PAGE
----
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YOKOTA AIR BASE, Japan — When thinking about winter illness, the flu is the first thing that comes to mind for many.

However, in recent years a new bad guy has slipped into town: norovirus.

The virus is known for striking cruise ships, hospitals and nursing homes.

Its most common symptoms are nausea, vomiting, diarrhea and abdominal cramps. They typically last one to three days.

Cases are common throughout the world, including on military bases in the Pacific.

The virus gained notoriety recently after high-profile outbreaks in the United Kingdom and parts of the United States.

Though norovirus generally is not life-threatening to adults, it should be taken seriously because it causes dehydration, which is dangerous for children and the elderly, explained Capt. Robert Bailey, the health care integrator and case manager at Yokota’s base hospital.

Health care providers at Yokota reported 16 cases of the virus in servicemembers and 15 in children between Dec. 28 and Jan. 8, Bailey said.

Although those numbers are an increase from previous years, Bailey said, the actual number of cases on base might be greater because some people probably did not seek medical treatment.

Local Japanese hospitals also have seen an increase in norovirus cases, he said, adding that a Tachikawa hospital has reported more than 3,000 cases in the past four weeks.

Norovirus is normally spread person to person or by consuming food or drink contaminated with the feces of a norovirus-infected person, Bailey said.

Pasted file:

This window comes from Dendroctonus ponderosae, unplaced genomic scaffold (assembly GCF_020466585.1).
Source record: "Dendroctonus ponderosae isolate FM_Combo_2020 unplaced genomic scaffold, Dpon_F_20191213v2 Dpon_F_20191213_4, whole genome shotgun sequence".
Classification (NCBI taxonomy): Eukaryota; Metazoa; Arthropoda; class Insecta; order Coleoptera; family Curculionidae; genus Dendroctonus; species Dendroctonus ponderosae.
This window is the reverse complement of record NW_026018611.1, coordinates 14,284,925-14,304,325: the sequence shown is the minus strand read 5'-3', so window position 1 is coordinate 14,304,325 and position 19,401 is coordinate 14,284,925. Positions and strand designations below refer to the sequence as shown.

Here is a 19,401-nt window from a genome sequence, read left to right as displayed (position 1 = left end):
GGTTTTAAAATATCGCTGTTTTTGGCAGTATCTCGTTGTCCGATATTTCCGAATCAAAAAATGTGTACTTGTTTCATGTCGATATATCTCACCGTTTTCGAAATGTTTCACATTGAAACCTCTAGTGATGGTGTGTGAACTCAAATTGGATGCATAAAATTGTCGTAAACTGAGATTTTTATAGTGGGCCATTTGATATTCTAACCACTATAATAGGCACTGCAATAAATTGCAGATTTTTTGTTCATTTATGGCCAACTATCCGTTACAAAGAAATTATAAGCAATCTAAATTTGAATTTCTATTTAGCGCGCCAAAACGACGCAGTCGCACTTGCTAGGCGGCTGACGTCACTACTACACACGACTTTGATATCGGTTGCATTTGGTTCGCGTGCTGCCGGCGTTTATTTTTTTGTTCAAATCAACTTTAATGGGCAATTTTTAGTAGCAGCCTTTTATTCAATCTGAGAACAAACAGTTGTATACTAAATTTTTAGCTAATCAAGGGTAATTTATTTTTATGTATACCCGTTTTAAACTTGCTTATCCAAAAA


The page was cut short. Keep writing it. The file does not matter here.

According to the Centers for Disease Control and Prevention’s Web site, the virus can withstand temperatures up to 140 degrees, as well as freezing, and can survive in chlorine-treated water.

“Despite these features, it is likely that relatively simple measures, such as correct handling of cold foods, strict hand-washing after using the bathroom and before handling food items, and (taking) sick leave, may substantially reduce food-borne transmission of noroviruses,” the Web site states.

Bailey also recommends using a humidifier, because the virus thrives in dry areas.

“In the wintertime, we turn on the heat, and the hot air can dry out a room, which noroviruses love,” he said.

However, as easily as the virus is spread and as threatening as all of the information can sound, people shouldn’t panic about getting sick, Bailey said.

“It is still just your normal run-of-the-mill virus,” he said. “It just makes you sick for a few days.”

Tips to avoid the norovirus

Wash your hands frequently with soap and water, especially after toilet visits and changing diapers and before eating or preparing food, drinking, smoking or otherwise touching your mouth.Wipe down common-touch items and areas such as staplers, mousepads, keyboards and doorknobs with a mixture of bleach and water or a bleach-based cleaner.Carefully wash fruits and vegetables, and steam oysters before eating them.Use a humidifier in dry areas. If you are sick, stay away from other people.Avoid social gatherings, stay home from work, and do not prepare food for others.Thoroughly clean and disinfect contaminated surfaces immediately after an episode of illness by using a bleach-based household cleaner.Immediately remove and wash clothing or linens that may be contaminated with the virus after an episode of illness. (Use hot water and soap.)Flush or discard any vomit or stool in the toilet and make sure that the surrounding area is kept clean.If symptoms last more than three days, seek medical attention; they could be signs of something else.For more information, go to www.cdc.gov/ncidod/dvrd/revb/gastro/norovirus.htm

Source: Centers for Disease Control and Prevention and Yokota Hospital


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